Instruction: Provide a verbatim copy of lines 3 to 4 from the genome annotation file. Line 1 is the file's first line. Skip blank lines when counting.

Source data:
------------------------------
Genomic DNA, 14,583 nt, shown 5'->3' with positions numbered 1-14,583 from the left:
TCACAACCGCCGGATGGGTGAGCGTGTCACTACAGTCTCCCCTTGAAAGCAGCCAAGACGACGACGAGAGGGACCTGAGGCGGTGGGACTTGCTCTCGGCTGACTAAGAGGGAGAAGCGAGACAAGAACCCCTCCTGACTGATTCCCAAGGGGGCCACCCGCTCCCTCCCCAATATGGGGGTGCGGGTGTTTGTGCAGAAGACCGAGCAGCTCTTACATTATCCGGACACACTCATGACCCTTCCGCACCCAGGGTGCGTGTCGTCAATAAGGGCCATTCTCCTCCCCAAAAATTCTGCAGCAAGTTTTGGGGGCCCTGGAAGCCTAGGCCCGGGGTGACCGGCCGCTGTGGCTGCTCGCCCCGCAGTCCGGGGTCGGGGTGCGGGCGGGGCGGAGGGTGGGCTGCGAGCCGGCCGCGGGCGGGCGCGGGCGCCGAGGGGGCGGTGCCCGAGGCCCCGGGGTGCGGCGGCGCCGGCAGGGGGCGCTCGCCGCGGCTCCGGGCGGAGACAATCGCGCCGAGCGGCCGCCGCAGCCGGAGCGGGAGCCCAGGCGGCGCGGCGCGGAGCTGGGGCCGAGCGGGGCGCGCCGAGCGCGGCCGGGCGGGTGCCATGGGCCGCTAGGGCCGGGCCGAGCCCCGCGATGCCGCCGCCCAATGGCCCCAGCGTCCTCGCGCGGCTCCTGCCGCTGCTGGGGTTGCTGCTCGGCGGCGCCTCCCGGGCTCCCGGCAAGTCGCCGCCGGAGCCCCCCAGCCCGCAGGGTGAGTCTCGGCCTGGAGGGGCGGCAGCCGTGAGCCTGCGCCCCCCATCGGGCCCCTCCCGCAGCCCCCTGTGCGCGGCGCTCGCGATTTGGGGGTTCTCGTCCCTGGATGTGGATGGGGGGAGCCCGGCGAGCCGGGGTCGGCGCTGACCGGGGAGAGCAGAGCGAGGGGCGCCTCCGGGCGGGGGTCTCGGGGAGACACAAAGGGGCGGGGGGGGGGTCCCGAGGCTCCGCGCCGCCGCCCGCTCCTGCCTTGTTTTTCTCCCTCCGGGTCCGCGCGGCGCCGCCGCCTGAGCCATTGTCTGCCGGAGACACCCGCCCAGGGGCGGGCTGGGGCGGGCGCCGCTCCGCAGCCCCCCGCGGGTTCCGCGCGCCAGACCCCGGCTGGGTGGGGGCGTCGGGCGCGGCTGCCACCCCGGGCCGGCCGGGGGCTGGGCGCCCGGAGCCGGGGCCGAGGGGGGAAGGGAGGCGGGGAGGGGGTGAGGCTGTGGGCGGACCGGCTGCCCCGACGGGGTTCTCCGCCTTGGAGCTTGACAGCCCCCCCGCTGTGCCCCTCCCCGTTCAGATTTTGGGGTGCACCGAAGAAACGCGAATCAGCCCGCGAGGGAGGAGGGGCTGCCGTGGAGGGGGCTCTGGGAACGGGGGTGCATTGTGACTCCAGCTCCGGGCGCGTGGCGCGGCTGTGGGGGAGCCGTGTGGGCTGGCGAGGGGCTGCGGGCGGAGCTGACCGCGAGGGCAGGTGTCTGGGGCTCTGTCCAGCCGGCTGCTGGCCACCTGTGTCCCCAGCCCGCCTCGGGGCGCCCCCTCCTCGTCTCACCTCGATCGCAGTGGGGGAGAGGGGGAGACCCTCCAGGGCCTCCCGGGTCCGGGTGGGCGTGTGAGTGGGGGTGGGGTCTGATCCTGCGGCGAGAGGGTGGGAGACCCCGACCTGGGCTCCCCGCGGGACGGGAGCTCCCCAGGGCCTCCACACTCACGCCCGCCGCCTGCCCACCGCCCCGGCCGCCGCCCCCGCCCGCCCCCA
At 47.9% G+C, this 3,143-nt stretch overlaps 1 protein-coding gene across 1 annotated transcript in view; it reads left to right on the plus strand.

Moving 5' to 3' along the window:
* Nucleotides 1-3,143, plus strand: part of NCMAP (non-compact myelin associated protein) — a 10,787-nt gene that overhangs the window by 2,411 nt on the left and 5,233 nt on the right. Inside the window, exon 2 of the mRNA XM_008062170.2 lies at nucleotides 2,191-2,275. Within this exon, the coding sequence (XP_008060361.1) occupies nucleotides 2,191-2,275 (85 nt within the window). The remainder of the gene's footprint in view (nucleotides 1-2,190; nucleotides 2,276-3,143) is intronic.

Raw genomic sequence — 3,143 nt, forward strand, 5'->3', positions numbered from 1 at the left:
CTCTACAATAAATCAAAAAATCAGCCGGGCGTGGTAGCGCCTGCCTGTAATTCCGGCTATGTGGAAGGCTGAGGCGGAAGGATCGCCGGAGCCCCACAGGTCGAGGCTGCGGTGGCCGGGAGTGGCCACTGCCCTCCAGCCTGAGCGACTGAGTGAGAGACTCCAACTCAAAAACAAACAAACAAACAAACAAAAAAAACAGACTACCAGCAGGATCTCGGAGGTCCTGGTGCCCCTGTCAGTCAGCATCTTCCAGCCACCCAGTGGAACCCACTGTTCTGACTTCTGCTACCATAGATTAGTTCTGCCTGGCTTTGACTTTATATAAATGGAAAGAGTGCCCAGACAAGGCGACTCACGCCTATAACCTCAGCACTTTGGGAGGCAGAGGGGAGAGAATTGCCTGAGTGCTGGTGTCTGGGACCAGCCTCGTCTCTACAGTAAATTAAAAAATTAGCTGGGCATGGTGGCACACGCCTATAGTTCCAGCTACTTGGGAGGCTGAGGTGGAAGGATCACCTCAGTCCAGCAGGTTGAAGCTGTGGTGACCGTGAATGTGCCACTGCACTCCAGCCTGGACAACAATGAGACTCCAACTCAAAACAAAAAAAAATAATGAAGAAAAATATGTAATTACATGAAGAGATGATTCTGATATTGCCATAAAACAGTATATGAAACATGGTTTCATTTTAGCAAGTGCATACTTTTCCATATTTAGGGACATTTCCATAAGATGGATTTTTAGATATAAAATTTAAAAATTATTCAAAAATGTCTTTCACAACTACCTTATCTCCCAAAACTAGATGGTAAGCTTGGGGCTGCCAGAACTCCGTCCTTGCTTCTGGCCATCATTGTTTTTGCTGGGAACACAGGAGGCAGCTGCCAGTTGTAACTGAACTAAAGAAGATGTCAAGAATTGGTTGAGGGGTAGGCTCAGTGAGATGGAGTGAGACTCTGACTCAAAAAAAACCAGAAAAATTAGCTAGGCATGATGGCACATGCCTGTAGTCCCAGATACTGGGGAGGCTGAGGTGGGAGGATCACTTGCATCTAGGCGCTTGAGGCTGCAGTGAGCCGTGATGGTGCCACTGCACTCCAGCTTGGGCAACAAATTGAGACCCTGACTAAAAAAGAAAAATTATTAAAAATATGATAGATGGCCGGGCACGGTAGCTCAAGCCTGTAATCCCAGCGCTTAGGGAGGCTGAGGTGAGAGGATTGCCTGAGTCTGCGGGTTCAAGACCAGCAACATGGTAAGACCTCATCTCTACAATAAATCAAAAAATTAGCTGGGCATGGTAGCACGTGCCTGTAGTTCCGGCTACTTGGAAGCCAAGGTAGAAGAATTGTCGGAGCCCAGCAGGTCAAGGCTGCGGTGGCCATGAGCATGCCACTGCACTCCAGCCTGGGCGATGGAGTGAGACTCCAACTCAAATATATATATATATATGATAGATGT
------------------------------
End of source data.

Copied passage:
At 47.9% G+C, this 3,143-nt stretch overlaps 1 protein-coding gene across 1 annotated transcript in view; it reads left to right on the plus strand.

Moving 5' to 3' along the window: